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Moana Does Everything Disney Does Best

With nearly eight decades of feature-length animated films under its belt, Disney has had plenty of time to perfect its formula, but there was a period when the studio’s once reliable sensibilities seemed to be falling out of favour. However, thanks to the efforts of Pixar mastermind John Lasseter—who now oversees the studio’s animated activities—Walt Disney Animated Studios seems to be going through another golden age. If you thought the studio’s other recent efforts (Tangled, Wreck-It Ralph, Frozen, Zootopia) stirred memories of Disney’s original glory, expect nothing less from Moana, a film that uses tried-and-true storytelling techniques and state of the art animation to explore characters and conceits that feel refreshingly new.

Growing up in the idyllic island village of Motunui, Moana (Auli’i Cravalho) has felt a lifelong attraction to the sea. Unfortunately, her explorer instincts have been stifled by Tui (Temuera Morrison), the chief of the village and Moana’s strict father. Forbidden from venturing beyond the reef surrounding the island, this young woman feels separated from her destiny, one made apparent during her surreal childhood interactions with the ocean. However, when Motunui is ravaged by a curse, causing coconuts and other crops to crumble, Moana realizes that she has the power to save her people—if she ignores her father’s restrictions, takes to the ocean, and returns “the heart of Te Fiti” stone to its rightful owner.

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Joined by Heihei (Alan Tudyk)—a clueless rooster with virtually no personality or brainpower—Moana travels into uncharted territory, eventually locating Maui (Dwayne Johnson), an arrogant, self-serving demigod who has the skills necessary to help Moana achieve her mission. After some initial resistance, Maui agrees to help, but not until he has retrieved the fish hook that gives him magical shapeshifting abilities. While this duo gets off to a rocky start, they eventually forge a productive alliance, helping one another battle the obstacles that stand in the way of Moana’s larger goal.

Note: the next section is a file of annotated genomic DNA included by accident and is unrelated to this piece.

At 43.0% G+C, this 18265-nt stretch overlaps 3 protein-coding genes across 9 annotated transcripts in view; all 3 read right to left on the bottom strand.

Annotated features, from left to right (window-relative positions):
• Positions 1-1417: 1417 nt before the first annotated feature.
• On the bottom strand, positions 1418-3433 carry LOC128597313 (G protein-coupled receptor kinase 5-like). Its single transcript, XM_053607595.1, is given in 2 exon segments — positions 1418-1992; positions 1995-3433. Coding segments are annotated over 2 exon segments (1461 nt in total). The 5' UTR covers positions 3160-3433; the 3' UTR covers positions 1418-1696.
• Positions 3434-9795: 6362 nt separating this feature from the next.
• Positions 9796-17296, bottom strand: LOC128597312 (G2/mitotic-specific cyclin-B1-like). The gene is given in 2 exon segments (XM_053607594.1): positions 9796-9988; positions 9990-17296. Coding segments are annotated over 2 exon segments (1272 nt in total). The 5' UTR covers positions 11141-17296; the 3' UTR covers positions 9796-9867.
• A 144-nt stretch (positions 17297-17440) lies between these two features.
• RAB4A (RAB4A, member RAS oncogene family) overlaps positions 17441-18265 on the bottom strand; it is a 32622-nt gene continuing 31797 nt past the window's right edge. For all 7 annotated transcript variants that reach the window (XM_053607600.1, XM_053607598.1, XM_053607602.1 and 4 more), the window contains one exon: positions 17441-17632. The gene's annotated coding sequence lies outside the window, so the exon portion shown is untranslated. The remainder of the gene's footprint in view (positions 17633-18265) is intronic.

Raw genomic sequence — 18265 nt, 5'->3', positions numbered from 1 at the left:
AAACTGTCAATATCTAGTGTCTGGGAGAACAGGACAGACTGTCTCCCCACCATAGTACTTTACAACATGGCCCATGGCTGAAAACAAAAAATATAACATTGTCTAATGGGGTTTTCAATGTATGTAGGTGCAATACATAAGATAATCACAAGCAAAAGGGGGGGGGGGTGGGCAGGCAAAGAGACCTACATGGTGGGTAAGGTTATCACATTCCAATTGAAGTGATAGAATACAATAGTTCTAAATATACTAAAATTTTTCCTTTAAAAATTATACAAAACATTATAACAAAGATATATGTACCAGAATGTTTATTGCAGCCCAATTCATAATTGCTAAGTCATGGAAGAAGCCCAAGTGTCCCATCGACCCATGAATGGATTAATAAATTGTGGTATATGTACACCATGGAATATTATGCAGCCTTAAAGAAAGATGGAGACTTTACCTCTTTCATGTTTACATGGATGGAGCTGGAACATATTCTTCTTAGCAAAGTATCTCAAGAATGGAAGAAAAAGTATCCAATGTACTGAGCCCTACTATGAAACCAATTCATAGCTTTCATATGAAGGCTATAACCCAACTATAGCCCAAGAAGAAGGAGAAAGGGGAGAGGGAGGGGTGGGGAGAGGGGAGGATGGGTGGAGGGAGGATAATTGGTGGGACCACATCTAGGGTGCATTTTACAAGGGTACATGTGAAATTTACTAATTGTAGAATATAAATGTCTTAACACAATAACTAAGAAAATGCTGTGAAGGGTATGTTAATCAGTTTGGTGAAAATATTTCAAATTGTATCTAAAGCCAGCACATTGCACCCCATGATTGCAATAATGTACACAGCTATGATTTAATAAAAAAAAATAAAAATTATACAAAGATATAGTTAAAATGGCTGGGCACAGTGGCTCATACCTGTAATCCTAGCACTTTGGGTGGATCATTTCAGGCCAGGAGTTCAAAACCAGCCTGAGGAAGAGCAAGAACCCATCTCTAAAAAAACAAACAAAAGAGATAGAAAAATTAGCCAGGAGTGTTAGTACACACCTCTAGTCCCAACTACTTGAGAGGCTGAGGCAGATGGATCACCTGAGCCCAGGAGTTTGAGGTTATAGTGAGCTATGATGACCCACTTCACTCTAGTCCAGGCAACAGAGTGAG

As any fan of Disney animated movies will acknowledge, the studio is better at inventively repackaging familiar ideas than breaking new ground. Moana’s predictable character arcs and feel good conclusions are exactly what you expect, but a spirit of inventiveness can be felt in individual moments sprinkled throughout. The highlight is arguably “Shiny,” a psychedelic musical number performed by Flight of the Conchords’ Jemaine Clement. A radical departure from the film’s more traditional feel-good anthems (by Mark Mancina, Opetaia Foa’i, and Hamilton’s Lin-Manuel Miranda), this is the kind of surprising flourish that prevents Moana from drowning in formula. The same could be said of Maui’s unpredictable shapeshifting and Moana’s magical powers of ocean control.

You don’t have to dig very deep to see this film as a metaphor for the animation process. Just as Moana achieves invigorating results by liberating herself from the restrictions of her father, the creative team behind this film (including four directors and eight writers) are at their best when liberating themselves from the restrictions of conventional animation. As Lasseter’s tenure at Walt Disney Animated Studios continues, here’s hoping he follows Moana’s lead, embraces his destiny, and reaches even further outside the comfort zone.

Moana arrives in theatres today. Before diving in, check out the trailer below.

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